Throwing coins at the critters was definitely not in their best interest. The October 7, 1946 SF Chronicle included an account of what killed one of the Academy's seals the previous year.
"It looks as if Oscar, Golden Gate Park's late great collector of coins, has left estate litigation in her wake. Oscar, who was a lady, swallowed coins thrown by a generous public for three years at the park's Academy of Sciences. Zinc chloride poisoning from wartime coins killed Oscar. In her stomach were found 514 pennies, 27 nickels, 8 dimes, 1 quarter, 1 Canadian penny, 1 streetcar token and 1 amusement token."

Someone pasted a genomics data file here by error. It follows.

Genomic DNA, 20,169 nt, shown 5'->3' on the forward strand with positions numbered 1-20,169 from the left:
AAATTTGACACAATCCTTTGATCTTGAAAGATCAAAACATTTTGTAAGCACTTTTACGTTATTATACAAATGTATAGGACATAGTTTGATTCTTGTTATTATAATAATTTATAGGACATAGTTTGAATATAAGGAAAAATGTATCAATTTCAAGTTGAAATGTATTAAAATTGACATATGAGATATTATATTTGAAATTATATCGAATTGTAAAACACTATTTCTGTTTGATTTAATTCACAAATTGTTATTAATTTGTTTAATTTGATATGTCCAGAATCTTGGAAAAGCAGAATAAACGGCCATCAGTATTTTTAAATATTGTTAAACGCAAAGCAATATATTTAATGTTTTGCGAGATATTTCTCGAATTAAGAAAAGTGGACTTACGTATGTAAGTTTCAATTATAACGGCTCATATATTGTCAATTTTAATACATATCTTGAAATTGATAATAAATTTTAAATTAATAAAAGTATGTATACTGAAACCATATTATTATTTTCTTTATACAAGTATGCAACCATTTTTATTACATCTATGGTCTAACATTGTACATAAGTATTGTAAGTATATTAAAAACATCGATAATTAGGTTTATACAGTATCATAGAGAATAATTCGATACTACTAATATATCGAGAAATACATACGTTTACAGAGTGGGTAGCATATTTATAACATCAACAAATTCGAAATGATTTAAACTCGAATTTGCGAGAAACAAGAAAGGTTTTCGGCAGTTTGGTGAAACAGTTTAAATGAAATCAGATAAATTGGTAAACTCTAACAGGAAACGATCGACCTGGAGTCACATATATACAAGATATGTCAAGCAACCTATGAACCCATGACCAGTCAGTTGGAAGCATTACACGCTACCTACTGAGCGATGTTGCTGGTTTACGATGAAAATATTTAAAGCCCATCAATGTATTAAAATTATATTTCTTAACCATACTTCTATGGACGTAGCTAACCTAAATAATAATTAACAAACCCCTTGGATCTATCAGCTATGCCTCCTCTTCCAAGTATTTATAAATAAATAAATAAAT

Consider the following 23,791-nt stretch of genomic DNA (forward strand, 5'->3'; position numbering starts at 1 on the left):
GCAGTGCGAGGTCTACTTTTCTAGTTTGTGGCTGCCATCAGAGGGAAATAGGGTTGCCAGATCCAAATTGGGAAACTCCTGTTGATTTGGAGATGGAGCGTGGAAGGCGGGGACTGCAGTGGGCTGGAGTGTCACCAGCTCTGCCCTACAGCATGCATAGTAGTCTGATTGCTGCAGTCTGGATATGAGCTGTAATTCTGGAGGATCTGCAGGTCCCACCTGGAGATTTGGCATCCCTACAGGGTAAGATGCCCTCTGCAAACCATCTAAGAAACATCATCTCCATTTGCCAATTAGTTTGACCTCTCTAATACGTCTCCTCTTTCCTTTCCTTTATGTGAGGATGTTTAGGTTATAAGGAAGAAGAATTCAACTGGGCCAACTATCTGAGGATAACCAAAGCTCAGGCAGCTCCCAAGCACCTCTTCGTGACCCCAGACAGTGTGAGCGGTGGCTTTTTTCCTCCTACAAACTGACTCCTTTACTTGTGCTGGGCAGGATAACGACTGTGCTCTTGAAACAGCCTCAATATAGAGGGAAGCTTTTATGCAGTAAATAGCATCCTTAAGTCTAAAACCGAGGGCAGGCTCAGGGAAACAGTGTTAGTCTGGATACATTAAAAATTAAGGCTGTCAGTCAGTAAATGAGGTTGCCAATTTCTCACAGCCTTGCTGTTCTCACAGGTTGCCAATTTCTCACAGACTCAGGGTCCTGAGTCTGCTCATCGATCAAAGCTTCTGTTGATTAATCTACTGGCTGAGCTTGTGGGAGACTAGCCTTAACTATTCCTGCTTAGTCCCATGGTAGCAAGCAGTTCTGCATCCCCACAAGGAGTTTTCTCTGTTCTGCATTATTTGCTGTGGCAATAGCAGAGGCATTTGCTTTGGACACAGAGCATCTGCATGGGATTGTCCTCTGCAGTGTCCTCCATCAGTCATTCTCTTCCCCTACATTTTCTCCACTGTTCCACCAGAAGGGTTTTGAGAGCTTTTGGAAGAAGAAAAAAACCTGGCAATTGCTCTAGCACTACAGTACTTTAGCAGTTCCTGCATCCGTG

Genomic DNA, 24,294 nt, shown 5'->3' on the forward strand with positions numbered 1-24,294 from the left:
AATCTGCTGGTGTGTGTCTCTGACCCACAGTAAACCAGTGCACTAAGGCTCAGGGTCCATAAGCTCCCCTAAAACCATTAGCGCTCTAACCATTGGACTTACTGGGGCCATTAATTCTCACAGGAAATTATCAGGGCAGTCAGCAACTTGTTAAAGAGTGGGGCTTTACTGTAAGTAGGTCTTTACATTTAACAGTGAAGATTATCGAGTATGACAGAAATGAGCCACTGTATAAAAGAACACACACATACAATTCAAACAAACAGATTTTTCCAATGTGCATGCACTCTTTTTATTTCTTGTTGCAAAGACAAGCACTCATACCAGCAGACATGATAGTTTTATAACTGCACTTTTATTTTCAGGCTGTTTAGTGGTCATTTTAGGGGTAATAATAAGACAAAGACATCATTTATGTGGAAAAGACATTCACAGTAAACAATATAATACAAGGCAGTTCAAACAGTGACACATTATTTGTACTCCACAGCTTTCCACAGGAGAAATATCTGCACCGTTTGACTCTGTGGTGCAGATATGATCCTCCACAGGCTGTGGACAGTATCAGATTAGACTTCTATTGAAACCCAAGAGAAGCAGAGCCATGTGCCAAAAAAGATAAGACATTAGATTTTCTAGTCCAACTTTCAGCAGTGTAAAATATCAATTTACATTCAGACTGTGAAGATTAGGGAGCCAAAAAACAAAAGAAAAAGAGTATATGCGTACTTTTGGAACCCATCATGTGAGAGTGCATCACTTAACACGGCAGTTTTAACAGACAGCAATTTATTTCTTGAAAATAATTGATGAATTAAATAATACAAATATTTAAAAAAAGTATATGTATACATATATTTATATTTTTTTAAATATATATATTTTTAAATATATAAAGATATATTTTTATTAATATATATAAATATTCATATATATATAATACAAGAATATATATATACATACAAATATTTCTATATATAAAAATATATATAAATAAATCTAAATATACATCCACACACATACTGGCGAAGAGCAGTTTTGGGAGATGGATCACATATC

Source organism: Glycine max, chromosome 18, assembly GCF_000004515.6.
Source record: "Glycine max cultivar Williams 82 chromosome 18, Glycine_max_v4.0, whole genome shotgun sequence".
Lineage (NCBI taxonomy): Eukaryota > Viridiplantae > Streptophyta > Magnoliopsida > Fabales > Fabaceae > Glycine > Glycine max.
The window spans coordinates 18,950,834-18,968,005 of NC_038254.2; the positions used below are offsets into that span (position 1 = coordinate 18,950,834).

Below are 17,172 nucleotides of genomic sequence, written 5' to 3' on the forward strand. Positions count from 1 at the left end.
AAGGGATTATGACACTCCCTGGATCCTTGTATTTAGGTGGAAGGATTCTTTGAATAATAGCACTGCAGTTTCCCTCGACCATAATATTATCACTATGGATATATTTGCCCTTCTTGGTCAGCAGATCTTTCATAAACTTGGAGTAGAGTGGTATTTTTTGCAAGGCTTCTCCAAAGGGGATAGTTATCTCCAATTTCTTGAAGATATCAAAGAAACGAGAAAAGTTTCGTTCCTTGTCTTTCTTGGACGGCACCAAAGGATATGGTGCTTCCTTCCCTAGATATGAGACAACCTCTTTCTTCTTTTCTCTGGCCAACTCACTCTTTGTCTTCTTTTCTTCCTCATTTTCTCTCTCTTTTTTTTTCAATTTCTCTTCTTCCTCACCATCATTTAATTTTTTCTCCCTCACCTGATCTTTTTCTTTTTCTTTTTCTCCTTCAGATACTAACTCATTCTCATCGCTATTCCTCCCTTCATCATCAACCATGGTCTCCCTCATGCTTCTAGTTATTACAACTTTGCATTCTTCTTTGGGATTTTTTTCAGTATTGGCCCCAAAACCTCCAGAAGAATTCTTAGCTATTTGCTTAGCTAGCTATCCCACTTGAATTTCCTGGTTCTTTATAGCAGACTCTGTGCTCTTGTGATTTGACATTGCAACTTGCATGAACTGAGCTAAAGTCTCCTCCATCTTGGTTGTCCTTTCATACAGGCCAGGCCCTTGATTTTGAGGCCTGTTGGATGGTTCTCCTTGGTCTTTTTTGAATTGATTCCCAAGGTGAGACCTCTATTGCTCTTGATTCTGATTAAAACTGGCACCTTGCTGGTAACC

Readers of the time would have understood the reference to "zinc chloride," as all of the cents coined during 1943 were made from steel plated with zinc, and these coins were considered a nuisance all the way around. Zinc is quite toxic when ingested in quantity, as many a distressed mother of toddlers likewise learned. The problem abated after the war, when the zinc cents were withdrawn from circulation. Since 1982, however, our cents have been made of nearly pure zinc with just a thin coating of brass, so the hazard is now greater than ever.